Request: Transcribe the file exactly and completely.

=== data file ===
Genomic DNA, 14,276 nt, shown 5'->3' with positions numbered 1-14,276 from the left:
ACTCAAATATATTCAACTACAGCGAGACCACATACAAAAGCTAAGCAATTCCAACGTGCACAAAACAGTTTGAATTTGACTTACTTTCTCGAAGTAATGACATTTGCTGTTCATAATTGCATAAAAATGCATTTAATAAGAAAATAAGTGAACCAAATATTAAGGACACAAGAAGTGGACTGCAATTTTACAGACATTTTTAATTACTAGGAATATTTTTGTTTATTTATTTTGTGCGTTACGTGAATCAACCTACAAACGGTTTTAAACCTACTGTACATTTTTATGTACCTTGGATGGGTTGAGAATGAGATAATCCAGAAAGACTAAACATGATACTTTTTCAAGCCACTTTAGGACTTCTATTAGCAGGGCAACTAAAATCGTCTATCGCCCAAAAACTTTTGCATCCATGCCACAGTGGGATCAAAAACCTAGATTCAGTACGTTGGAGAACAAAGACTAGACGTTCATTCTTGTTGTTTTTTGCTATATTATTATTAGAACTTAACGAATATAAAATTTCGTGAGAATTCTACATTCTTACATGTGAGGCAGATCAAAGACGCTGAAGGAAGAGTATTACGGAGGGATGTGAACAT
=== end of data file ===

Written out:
Genomic DNA, 14,276 nt, shown 5'->3' with positions numbered 1-14,276 from the left:
ACTCAAATATATTCAACTACAGCGAGACCACATACAAAAGCTAAGCAATTCCAACGTGCACAAAACAGTTTGAATTTGACTTACTTTCTCGAAGTAATGACATTTGCTGTTCATAATTGCATAAAAATGCATTTAATAAGAAAATAAGTGAACCAAATATTAAGGACACAAGAAGTGGACTGCAATTTTACAGACATTTTTAATTACTAGGAATATTTTTGTTTATTTATTTTGTGCGTTACGTGAATCAACCTACAAACGGTTTTAAACCTACTGTACATTTTTATGTACCTTGGATGGGTTGAGAATGAGATAATCCAGAAAGACTAAACATGATACTTTTTCAAGCCACTTTAGGACTTCTATTAGCAGGGCAACTAAAATCGTCTATCGCCCAAAAACTTTTGCATCCATGCCACAGTGGGATCAAAAACCTAGATTCAGTACGTTGGAGAACAAAGACTAGACGTTCATTCTTGTTGTTTTTTGCTATATTATTATTAGAACTTAACGAATATAAAATTTCGTGAGAATTCTACATTCTTACATGTGAGGCAGATCAAAGACGCTGAAGGAAGAGTATTACGGAGGGATGTGAACAT